Other brains in the business are starting to advocate for more of a semi-dockless model, too. Kyle Rowe, the head of government partnerships at Spin, said he expects to see more dockless-scooter docks emerge in the congested corridors of the country’s scooter capitals, with the majority of the vehicles still ranging freely in residential areas. And Caroline Samponaro, the head of bike, scooter, and pedestrian policy at Lyft, believes that docks should be available for entire fleets of shared scooters and bikes. “What a dock does is mimic that idea of a public transit station,” she said. “It creates a predictable way for people to engage with this mode.”
Lyft, which owns Motivate, the country’s largest docked bikeshare operator, also rents dockless scooters in several cities, and is demoing its own parking racks outside a barbershop at SXSW and at the National Bike Summit in Washington, D.C., this week. Lyft’s racks don’t offer charging, and aren’t formally deployed in any city yet. But they create an opportunity for Lyft to talk about the benefits with interested parties, Samponaro said.
They also offer a way to address the safety concerns and injury lawsuits that have beset the nascent industry. The Washington Post reported this week that an 87-year-old woman in Santa Monica is considering suing Lyft after suffering a fall over a wayward scooter lying in the sidewalk. Some cities, including Santa Monica, Seattle, and Austin, have already tried other ways to contain the devices, such as spray-painted sidewalk “bird cages” and coned-off street “corrals.”
It’s too soon to say if such cosmetic interventions are quantifiably helping with safety and clutter, but anecdotally, at least, “they’re not hurting,” said Francie Stefan, Santa Monica’s acting chief mobility officer. “It’s helpful to have some sense of order and give people an idea of where the devices belong.”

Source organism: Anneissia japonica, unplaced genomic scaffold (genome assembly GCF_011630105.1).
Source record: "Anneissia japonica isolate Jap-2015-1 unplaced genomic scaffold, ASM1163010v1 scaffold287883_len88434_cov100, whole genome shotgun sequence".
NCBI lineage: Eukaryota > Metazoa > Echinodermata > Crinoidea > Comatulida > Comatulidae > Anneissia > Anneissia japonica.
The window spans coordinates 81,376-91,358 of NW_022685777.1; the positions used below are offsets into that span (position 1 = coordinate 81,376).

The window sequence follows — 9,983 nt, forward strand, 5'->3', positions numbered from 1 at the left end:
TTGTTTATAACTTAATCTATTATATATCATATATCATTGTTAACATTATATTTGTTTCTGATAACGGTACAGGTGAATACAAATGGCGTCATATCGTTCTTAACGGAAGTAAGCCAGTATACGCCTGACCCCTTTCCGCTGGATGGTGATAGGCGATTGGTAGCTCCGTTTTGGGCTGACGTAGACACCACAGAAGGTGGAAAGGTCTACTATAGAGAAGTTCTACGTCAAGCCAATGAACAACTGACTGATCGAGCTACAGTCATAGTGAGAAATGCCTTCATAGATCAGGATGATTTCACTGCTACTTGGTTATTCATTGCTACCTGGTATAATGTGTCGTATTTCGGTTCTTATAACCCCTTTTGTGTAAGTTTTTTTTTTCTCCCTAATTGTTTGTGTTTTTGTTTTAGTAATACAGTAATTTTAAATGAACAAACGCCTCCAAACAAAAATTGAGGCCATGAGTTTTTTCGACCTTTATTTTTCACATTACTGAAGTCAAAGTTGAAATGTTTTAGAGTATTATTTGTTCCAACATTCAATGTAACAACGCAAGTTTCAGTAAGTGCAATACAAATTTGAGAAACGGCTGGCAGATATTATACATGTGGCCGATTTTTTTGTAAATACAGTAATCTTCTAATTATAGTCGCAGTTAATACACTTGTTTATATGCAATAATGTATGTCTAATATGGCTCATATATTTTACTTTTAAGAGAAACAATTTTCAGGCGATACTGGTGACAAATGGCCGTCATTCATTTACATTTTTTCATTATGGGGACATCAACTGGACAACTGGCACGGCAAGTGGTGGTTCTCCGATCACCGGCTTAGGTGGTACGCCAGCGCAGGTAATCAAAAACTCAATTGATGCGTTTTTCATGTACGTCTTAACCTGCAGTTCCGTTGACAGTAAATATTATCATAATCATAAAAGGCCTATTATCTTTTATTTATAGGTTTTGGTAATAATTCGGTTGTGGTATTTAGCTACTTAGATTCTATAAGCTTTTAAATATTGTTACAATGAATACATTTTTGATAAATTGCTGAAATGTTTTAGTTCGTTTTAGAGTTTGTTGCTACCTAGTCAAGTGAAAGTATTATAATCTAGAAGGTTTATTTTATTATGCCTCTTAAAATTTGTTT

Which is why other cities seem to be keen on proper scooter furniture. Lyft is chatting with at least one major West Coast metro about piloting its parking wares, according to a spokesperson. And Roche said that Swiftmile is in discussions with Los Angeles County, Long Beach, and Portland about testing on city streets soon. At the event in Chicago, he and his partners picked up cards from officials in New York City, Washington, D.C., Memphis, Nashville, and beyond. Then they hit the road for Austin, where Swiftmile caught the attention of civic leaders attending SXSW.
“The San Jose mayor saw us and said, ‘I’m beyond interested,’” Roche said. Steve Adler, the mayor of Austin, was also impressed: He told me that he’d like to see the concept of a generic sharing system tested and proven.
Not everyone believes that the future of shared mobility involves re-embracing the dock. A parking and charging station might sound simple enough to install, Stefan said, but the devil may be in the details: Can solar batteries hold enough charge to keep scooters in action? Who will pay for the electrical bills if not, once the stations are wired into the street?
And others believe that additional costs of adding all these smart charging docks will make the already-dodgy road to profitability for the scooter industry even more challenging to negotiate. “Docks look pretty, but they’re really costly and hard to adapt,” said Dawn Goodyear, a community engagement specialist for the dockless mobility startup VeoRide. “The ridership won’t be there if we go back the way we came.”